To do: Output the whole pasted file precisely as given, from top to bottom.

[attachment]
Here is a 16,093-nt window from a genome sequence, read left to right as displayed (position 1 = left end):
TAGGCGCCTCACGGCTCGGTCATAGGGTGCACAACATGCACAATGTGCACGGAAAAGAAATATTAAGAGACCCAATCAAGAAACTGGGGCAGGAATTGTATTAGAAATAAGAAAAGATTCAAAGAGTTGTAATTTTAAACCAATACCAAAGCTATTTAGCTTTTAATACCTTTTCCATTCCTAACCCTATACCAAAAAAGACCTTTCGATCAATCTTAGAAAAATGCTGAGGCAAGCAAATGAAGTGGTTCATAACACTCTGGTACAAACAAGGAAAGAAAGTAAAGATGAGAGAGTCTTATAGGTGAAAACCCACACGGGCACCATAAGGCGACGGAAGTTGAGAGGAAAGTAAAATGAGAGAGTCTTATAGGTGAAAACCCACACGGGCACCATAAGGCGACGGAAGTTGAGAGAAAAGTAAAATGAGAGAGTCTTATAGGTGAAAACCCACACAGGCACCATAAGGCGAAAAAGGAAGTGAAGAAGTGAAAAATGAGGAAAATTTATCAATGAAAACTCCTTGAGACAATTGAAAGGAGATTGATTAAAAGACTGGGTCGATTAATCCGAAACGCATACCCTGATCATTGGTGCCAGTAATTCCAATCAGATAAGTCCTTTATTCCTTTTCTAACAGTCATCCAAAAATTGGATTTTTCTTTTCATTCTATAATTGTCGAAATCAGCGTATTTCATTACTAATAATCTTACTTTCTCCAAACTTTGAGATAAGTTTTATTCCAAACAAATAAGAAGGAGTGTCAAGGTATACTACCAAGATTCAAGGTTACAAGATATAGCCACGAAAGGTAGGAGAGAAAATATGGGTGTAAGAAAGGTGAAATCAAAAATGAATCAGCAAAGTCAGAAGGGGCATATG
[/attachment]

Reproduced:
Here is a 16,093-nt window from a genome sequence, read left to right as displayed (position 1 = left end):
TAGGCGCCTCACGGCTCGGTCATAGGGTGCACAACATGCACAATGTGCACGGAAAAGAAATATTAAGAGACCCAATCAAGAAACTGGGGCAGGAATTGTATTAGAAATAAGAAAAGATTCAAAGAGTTGTAATTTTAAACCAATACCAAAGCTATTTAGCTTTTAATACCTTTTCCATTCCTAACCCTATACCAAAAAAGACCTTTCGATCAATCTTAGAAAAATGCTGAGGCAAGCAAATGAAGTGGTTCATAACACTCTGGTACAAACAAGGAAAGAAAGTAAAGATGAGAGAGTCTTATAGGTGAAAACCCACACGGGCACCATAAGGCGACGGAAGTTGAGAGGAAAGTAAAATGAGAGAGTCTTATAGGTGAAAACCCACACGGGCACCATAAGGCGACGGAAGTTGAGAGAAAAGTAAAATGAGAGAGTCTTATAGGTGAAAACCCACACAGGCACCATAAGGCGAAAAAGGAAGTGAAGAAGTGAAAAATGAGGAAAATTTATCAATGAAAACTCCTTGAGACAATTGAAAGGAGATTGATTAAAAGACTGGGTCGATTAATCCGAAACGCATACCCTGATCATTGGTGCCAGTAATTCCAATCAGATAAGTCCTTTATTCCTTTTCTAACAGTCATCCAAAAATTGGATTTTTCTTTTCATTCTATAATTGTCGAAATCAGCGTATTTCATTACTAATAATCTTACTTTCTCCAAACTTTGAGATAAGTTTTATTCCAAACAAATAAGAAGGAGTGTCAAGGTATACTACCAAGATTCAAGGTTACAAGATATAGCCACGAAAGGTAGGAGAGAAAATATGGGTGTAAGAAAGGTGAAATCAAAAATGAATCAGCAAAGTCAGAAGGGGCATATG